CNA—Eight hundred years ago, a barefoot St. Dominic carried an icon of the Virgin Mary across Rome to entrust the Marian image to a new community of cloistered nuns, who have safeguarded the icon within the walls of their convent to this day.
The icon, known as the “Advocata,” can be found today in a small chapel on Rome’s highest hill, in the Church of Santa Maria del Rosario on Monte Mario.
As St. Dominic carried the limewood icon on the night of Sunday, February 28, 1221, two cardinals delegated by Pope Honorius III accompanied the founder of the Dominican Order, and 42 nuns followed in procession behind on their way to their new convent.
In their 800-year history, this Roman Dominican community of sisters has only moved twice: once in the 16th century and once in the 20th century. The nuns have been based at the Monte Mario convent since 1931.
Today there are eight Dominican nuns in the convent, who participate in Sunday Mass from behind a grille to the left of the altar. Next to them, lies their treasured Marian icon, also behind a grille. Visitors can venerate the icon immediately after Mass.
The convent closed to the public earlier this year after all of the sisters fell ill with COVID-19, but has since reopened following their recovery.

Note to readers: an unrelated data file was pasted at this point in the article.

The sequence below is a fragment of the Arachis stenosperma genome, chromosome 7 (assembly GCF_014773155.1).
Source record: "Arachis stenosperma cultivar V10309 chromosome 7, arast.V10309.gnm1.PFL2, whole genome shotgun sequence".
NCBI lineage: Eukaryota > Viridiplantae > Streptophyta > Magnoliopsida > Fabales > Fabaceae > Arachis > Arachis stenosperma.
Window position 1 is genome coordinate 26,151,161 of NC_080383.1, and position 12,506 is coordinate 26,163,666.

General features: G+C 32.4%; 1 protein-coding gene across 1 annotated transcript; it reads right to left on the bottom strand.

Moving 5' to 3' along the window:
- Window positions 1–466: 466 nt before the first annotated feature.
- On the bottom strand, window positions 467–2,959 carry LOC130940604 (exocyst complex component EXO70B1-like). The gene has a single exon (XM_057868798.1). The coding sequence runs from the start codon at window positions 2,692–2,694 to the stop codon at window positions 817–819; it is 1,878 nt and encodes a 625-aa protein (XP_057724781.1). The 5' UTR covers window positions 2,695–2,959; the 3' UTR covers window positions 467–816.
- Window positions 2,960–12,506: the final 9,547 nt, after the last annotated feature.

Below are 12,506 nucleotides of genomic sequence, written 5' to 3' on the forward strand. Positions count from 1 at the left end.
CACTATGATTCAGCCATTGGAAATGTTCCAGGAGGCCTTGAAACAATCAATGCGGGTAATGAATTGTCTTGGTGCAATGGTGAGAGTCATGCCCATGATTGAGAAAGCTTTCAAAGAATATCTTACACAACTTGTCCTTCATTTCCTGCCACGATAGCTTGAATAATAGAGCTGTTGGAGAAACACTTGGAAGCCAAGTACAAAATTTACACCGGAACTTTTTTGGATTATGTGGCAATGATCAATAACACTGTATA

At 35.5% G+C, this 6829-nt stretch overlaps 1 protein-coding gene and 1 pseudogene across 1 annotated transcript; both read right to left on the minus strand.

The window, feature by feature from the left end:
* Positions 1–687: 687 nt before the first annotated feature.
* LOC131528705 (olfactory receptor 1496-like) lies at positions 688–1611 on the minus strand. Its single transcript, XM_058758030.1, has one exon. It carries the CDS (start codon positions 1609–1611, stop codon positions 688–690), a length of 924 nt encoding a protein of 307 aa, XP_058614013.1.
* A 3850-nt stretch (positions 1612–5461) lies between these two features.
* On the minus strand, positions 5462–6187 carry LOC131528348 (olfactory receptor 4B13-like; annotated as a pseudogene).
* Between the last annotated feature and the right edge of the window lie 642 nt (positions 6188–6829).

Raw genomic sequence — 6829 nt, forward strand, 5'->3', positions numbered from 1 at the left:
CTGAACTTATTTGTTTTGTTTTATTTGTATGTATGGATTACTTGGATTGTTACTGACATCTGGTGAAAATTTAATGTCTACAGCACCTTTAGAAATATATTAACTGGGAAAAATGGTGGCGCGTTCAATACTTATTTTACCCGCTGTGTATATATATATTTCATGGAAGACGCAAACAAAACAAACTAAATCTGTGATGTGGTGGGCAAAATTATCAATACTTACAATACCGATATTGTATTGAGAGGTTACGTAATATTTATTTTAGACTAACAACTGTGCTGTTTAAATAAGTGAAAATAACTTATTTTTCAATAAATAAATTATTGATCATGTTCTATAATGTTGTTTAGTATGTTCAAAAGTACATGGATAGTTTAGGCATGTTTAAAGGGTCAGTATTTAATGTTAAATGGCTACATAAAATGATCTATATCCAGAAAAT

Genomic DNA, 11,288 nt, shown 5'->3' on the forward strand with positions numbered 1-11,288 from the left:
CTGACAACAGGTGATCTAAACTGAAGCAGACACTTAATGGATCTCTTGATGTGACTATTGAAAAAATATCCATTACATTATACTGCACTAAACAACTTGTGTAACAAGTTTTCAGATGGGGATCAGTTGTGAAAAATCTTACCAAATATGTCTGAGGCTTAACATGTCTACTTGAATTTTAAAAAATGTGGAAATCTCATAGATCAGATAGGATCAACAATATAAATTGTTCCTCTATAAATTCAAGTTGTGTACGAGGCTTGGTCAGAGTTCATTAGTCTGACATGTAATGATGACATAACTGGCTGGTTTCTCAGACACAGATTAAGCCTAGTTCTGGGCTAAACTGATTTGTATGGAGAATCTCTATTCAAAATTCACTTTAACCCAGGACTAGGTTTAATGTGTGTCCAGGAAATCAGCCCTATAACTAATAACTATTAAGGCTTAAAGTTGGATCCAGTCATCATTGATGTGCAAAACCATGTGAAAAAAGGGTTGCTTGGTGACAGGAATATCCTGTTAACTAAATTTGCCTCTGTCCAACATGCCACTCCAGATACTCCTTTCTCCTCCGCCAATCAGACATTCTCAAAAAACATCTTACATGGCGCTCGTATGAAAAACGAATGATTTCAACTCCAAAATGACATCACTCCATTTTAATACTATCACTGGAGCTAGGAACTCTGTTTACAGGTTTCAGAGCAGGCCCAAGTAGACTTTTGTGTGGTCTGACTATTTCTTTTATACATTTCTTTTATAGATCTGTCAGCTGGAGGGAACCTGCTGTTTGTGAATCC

Even from behind the bars of the grille, the icon has a penetrating gaze. The image dates back to at least the 7th century and has been revered over the centuries as having been painted by St. Luke.
Before 1221, the icon had been kept in the convent of Santa Maria in Tempulo, close to the Appian Way, after having survived the iconoclasm in Constantinople that destroyed the church where it was formerly located.
The location of the icon today, in a small convent atop a steep hill beyond the reach of most tourists, has left it relatively unknown. After arriving at the convent, visitors access the church by passing through two narrow passageways.
Paul Badde, author of “The Face of God: The Rediscovery of the True Face of Jesus,” a book about the relic of Veronica’s veil, describes the relatively unknown Advocata icon as “a reflection of divine hiddenness itself.”
“It is almost as hidden as the Almighty was in his great saving deeds, from his ‘overshadowing’ of the Mother of God to the birth of his Son in a cave outside Bethlehem. Almost all other icons in Rome are better known,” he commented.
One of the most-visited Marian icons in Rome is the “Salus Populi Romani” in the Basilica of Santa Maria Maggiore in the bustling city center. Pope Francis makes a point of visiting the Marian icon upon his return from papal trips.
- Lenten Reflections on the Icon (free sign-up page) – Matthia Langone, PhD
- The Face of God: The Rediscovery of the True Face of Jesus– by Paul Badde